Developing a preliminary synthesis

We will develop a preliminary synthesis using a number of strategies. First, textual summaries will be developed for each of the individual quantitative and qualitative sources. We will use a systematic method to produce the narrative summaries; including reporting the same information for all studies if possible and in the same order [21]. As a minimum, summaries will include details about underlying theory, description of intervention, implementation strategy, context and setting, and outcomes. These structured summaries will elaborate and put into context the extracted data and assist with arranging reports and studies into more homogenous groups [20].

Second, data will be transformed to construct a common rubric across quantitative studies. For studies examining the effectiveness of discharge instructions, we will summarize data using either odds ratios for dichotomous outcomes or mean differences for continuous outcomes. We will quantify statistical heterogeneity using the I2 statistic [29] and explore sources of heterogeneity where relevant. We will assess for publication bias (where possible) using graphical (that is funnel plot) and statistical methods (rank correlation test, weighted regression, trim and fill method) [3032]. Results will be presented using forest plots.

Third, tables will be created to provide details of study design, target population, intervention, implementation strategy, results of quality assessment, and outcome measures (including direction of effect) to allow for visual comparisons across studies. Studies will be grouped according to type of intervention, factors impacting implementation (barriers and facilitators), outcome (process or patient) and target population (caregivers only, caregivers and child).

Finally, content analysis will be carried out on data extracted from all included studies. Content analysis is a systematic technique for categorizing textual data into themes [33]. A directed approach [34] to content analysis will be used to classify data according to: 1) theories identified in the theory development phase; 2) types of interventions used in the included studies; 3) types of implementation strategies used in the included studies; 4) types of outcome measures used. A thematic analysis will then be used to identify prominent themes and subthemes [35]. This strategy of deductive and inductive coding will identify important concepts and patterns in the data and will facilitate comparison of best practice strategies with current policies and recommendations. This technique will assist with revealing trends and gaps in the evidence by exposing the dominant categories across existing policies.

Exploring relationships within and between studies

Examining variability in outcomes, underlying theory, study design, interventions and implementation strategies and study population will draw attention to the characteristics of the different studies and reports and assist with understanding the influence of different variables [22] (for example, rural/urban settings, targeted discharge diagnosis, discipline of participants). We will develop descriptive summaries of each variable. This analytic step will allow us to uncover patterns and relationships between the study results and the key aspects of the study population, intervention and context. Characterizing the data in this way will create the opportunity to discuss study strengths and weaknesses in detail. We will use a lines-of-argument technique [36] to discuss the influence of each of the individual variables on the total body of knowledge.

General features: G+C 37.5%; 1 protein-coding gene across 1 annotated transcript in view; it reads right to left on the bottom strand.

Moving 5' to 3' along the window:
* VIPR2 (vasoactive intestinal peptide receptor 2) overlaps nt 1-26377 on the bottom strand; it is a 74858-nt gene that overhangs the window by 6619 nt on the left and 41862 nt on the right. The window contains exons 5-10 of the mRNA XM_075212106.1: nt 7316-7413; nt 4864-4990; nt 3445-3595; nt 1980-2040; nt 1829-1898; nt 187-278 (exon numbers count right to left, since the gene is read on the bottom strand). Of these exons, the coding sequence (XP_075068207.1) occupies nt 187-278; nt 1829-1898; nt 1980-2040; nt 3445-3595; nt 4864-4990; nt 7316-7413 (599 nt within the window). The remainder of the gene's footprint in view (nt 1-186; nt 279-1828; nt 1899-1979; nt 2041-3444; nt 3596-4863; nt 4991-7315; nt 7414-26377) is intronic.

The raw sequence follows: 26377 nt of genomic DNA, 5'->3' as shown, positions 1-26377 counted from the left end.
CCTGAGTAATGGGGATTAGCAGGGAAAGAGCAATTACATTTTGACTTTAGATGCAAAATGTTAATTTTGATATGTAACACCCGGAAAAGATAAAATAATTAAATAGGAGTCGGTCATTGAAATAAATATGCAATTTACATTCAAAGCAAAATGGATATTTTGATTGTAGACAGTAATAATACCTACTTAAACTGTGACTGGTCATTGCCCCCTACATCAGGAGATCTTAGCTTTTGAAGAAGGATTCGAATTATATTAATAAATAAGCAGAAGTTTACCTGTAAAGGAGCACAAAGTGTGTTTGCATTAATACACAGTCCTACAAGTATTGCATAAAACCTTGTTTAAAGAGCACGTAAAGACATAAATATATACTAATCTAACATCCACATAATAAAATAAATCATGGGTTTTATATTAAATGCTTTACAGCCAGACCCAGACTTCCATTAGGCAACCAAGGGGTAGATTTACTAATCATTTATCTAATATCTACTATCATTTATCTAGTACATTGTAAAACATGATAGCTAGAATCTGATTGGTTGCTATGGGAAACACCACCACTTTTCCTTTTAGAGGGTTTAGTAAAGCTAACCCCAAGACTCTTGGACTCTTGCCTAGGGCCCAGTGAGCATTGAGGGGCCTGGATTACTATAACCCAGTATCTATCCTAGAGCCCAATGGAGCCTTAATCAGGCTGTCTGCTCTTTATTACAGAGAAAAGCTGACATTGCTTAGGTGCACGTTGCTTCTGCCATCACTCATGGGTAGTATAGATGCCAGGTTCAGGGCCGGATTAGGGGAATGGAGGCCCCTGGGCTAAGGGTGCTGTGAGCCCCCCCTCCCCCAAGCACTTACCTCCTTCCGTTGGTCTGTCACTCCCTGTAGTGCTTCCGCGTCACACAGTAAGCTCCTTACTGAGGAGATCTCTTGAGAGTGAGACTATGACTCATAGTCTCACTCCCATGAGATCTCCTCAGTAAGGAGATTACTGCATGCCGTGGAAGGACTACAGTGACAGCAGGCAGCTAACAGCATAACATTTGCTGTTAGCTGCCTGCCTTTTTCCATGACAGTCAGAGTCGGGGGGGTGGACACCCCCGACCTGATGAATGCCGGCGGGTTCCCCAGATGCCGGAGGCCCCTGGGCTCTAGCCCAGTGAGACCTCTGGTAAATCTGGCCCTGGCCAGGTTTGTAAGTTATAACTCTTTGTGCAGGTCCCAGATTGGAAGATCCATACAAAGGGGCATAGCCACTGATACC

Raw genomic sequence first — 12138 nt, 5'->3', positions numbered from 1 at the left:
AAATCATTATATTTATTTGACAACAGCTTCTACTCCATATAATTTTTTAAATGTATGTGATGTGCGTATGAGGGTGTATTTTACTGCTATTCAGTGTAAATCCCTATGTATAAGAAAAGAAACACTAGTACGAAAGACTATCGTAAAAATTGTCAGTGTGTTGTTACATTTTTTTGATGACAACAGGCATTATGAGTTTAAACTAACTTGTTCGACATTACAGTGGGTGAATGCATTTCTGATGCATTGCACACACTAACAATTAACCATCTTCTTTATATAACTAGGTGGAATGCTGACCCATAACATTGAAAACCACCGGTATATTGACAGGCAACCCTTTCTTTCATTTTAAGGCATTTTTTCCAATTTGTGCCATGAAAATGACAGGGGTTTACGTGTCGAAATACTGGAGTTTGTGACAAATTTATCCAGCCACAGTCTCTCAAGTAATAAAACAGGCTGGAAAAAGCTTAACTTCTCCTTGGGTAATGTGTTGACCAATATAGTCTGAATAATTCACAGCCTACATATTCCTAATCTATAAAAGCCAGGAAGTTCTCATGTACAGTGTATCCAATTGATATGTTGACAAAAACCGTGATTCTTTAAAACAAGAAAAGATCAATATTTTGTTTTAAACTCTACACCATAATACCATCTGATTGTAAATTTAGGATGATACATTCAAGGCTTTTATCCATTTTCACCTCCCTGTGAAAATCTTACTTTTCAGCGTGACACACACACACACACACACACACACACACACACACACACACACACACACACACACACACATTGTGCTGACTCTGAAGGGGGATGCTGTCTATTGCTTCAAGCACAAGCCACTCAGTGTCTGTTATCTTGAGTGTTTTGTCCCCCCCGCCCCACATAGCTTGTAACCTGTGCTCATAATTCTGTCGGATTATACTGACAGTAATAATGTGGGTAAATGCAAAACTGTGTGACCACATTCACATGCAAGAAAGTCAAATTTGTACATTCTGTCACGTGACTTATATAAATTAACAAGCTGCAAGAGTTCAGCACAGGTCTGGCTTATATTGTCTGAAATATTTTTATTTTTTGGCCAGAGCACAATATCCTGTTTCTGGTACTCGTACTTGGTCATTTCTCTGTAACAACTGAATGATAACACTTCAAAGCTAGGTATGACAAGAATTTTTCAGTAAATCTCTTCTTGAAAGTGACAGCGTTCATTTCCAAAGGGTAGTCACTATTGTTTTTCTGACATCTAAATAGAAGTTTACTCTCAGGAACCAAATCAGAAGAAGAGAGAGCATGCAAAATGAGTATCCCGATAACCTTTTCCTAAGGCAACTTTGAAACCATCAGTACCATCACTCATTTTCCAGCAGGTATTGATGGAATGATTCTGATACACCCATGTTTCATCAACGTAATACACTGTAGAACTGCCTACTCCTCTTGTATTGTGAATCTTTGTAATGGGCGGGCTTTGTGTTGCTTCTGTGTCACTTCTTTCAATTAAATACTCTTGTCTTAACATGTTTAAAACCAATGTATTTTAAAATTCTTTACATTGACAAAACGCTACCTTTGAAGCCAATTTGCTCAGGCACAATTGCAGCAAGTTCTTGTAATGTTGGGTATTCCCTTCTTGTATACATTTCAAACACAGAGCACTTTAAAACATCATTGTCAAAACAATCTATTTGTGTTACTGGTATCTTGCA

We expect to find a high degree of heterogeneity in included studies; therefore we will use a concept mapping exercise to further explore relationships in the data [37]. A concept map is a knowledge representation strategy in which major concepts (represented by a word or phrase) are linked in a hierarchical structure through words or symbols. In a narrative synthesis, a concept map can provide a visual representation of the state of knowledge about a topic while providing direction for future research [38]. We will develop a preliminary concept map focused on describing the characteristics of an optimal discharge instruction for caregivers. Concepts identified in the preliminary synthesis will be organized in a hierarchical structure with the most general concepts situated at the top and the least general concepts at the bottom. Next connecting lines will be drawn to indicate a relationship between two concepts and words or phrases will be inserted on the connecting lines to illustrate how the concepts are connected. The concept map will be revised and concepts re-positioned to lend clarity to the structure based on feedback from the research team.

Assessing robustness

We will use three techniques recommended by Popay et al. [22] to assess the strength of the evidence produced for drawing conclusions about best practice recommendations.

  1. (i)